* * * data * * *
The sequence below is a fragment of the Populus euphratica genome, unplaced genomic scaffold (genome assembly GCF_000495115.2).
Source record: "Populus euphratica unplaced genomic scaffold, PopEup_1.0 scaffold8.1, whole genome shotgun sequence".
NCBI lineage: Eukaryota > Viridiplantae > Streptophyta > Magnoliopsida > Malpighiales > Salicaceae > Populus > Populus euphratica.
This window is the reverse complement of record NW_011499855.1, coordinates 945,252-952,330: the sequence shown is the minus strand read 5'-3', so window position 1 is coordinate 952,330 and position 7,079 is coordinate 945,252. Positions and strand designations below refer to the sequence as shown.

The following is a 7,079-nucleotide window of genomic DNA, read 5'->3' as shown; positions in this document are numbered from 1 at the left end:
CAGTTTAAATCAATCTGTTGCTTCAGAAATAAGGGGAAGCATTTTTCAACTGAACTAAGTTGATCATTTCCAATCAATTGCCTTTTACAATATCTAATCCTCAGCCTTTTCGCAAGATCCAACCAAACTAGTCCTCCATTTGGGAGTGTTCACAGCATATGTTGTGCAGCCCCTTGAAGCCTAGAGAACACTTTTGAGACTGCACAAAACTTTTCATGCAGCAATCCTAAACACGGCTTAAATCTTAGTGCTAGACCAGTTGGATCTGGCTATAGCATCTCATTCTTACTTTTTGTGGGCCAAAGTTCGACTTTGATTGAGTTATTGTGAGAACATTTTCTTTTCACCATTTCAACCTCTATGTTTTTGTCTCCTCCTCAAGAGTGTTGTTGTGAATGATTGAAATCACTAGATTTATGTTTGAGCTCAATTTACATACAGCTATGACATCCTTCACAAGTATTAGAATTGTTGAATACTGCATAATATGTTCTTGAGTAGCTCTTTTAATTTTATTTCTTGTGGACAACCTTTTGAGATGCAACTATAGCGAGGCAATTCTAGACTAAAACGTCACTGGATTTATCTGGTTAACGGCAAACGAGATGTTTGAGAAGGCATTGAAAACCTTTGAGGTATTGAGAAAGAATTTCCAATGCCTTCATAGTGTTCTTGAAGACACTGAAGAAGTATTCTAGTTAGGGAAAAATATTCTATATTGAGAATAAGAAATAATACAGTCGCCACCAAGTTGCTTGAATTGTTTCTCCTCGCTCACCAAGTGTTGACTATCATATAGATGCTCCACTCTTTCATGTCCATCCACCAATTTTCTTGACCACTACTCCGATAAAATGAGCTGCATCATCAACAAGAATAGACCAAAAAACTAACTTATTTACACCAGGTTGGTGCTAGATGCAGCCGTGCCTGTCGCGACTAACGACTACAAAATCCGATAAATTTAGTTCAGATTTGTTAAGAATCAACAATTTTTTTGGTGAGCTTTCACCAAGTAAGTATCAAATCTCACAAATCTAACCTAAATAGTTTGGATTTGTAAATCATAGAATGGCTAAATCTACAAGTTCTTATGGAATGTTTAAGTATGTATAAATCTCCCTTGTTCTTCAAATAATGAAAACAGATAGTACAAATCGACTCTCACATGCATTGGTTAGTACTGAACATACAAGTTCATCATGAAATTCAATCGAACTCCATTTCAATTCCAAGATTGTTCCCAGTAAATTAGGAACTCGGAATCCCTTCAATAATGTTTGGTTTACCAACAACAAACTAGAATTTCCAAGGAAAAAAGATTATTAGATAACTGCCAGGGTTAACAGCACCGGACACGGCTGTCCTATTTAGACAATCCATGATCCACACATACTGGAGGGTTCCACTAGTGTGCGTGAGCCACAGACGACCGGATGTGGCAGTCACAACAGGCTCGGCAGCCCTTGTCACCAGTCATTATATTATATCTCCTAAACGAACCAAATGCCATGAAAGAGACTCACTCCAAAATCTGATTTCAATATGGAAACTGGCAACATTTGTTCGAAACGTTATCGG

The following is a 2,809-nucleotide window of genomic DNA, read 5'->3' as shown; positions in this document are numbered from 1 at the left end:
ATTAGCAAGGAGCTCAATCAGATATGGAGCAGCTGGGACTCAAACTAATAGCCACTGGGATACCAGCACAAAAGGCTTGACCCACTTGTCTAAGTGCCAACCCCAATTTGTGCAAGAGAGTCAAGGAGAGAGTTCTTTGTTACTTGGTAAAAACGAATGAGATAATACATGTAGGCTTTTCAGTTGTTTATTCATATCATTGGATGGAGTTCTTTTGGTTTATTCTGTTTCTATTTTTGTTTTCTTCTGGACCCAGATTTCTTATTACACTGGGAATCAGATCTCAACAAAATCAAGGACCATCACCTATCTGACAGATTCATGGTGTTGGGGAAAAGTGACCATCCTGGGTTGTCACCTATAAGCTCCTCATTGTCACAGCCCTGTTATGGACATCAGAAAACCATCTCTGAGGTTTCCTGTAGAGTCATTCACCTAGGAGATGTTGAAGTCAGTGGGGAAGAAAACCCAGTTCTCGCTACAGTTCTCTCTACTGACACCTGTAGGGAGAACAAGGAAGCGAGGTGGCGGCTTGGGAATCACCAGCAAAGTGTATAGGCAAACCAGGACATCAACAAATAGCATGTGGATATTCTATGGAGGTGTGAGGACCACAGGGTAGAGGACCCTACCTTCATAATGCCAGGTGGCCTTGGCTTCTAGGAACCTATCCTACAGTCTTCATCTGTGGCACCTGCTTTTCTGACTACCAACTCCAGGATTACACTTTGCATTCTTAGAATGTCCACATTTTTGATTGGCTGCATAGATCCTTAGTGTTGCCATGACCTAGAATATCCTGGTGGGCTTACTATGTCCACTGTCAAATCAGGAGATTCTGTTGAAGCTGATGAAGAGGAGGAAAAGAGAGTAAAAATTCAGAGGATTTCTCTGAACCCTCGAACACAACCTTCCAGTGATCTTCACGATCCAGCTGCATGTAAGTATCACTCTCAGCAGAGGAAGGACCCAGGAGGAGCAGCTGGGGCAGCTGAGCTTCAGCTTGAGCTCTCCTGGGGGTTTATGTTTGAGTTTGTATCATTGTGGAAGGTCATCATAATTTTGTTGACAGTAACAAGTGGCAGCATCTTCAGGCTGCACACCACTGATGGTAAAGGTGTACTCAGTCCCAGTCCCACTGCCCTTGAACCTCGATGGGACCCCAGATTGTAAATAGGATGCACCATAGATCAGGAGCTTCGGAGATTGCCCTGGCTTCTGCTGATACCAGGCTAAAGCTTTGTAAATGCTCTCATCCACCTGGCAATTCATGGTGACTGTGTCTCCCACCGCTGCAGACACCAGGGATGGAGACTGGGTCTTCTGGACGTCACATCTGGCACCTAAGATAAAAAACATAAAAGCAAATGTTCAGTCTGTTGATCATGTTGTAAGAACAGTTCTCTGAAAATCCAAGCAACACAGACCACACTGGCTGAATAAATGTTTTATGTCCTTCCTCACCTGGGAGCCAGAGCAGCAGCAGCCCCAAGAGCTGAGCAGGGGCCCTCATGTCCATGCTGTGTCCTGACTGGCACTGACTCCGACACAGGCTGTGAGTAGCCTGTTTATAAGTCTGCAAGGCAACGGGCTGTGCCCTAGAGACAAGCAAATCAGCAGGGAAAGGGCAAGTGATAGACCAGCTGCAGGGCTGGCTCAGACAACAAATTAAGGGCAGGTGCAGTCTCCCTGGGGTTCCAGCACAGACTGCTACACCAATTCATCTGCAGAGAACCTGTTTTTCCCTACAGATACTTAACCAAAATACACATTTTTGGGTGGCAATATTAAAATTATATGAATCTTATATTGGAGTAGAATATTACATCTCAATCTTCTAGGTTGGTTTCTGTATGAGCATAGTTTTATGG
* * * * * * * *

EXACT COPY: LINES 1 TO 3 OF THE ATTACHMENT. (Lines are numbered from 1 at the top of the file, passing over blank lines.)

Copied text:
The sequence below is a fragment of the Populus euphratica genome, unplaced genomic scaffold (genome assembly GCF_000495115.2).
Source record: "Populus euphratica unplaced genomic scaffold, PopEup_1.0 scaffold8.1, whole genome shotgun sequence".
NCBI lineage: Eukaryota > Viridiplantae > Streptophyta > Magnoliopsida > Malpighiales > Salicaceae > Populus > Populus euphratica.